How to Get on with Your Daughters February 3, 1929

J. Edgar Park, February 3, 1929
“Smoking by women is purely a health question, not one of morals. Most women do not enjoy smoking because they are naturally dainty in their tastes, but many of them have become smokers merely to prove that they are just as good as any man.
“Women with families should have jobs in business or industry to take them outside their homes a certain number or hours daily, the children to be looked after in nurseries. Mothers would then regard home as something romantic, instead of being bored as they are now by the never-ending round of daily household drudgery.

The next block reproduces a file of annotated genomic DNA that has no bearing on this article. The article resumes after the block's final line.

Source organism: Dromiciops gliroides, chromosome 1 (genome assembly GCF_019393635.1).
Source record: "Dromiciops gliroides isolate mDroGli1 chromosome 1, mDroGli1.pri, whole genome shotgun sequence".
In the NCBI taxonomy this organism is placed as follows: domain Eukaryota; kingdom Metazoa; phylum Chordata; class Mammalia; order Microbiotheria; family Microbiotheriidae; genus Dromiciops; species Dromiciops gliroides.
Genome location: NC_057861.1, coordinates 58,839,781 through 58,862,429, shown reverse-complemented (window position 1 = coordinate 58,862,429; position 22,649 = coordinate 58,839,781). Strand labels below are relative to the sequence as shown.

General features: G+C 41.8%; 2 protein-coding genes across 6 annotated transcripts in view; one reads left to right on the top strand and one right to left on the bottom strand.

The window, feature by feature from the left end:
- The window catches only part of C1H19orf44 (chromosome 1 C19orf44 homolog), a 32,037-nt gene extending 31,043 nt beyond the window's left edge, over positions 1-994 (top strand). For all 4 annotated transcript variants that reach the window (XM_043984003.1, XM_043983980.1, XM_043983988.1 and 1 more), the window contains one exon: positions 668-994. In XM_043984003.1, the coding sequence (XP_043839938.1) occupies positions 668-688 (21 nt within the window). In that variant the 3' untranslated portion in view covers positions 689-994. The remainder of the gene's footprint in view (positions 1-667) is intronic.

“Women are taking more than men to higher education are getting better educated than men, and many of them are going to be eminent, even in scientific lines.
“The world has radically changed since the World War, perhaps owing to the movies, rendering love making a public act, to easy telephone conversation between youth of both sexes, and to alcohol and gasoline.
“Unconventional language by small children, such as demand at the breakfast table that the ‘bloody butterplate be passed’ was considered something not to be rebuked because very likely the offender will not use the expression again if no notice is taken of it the first time.”

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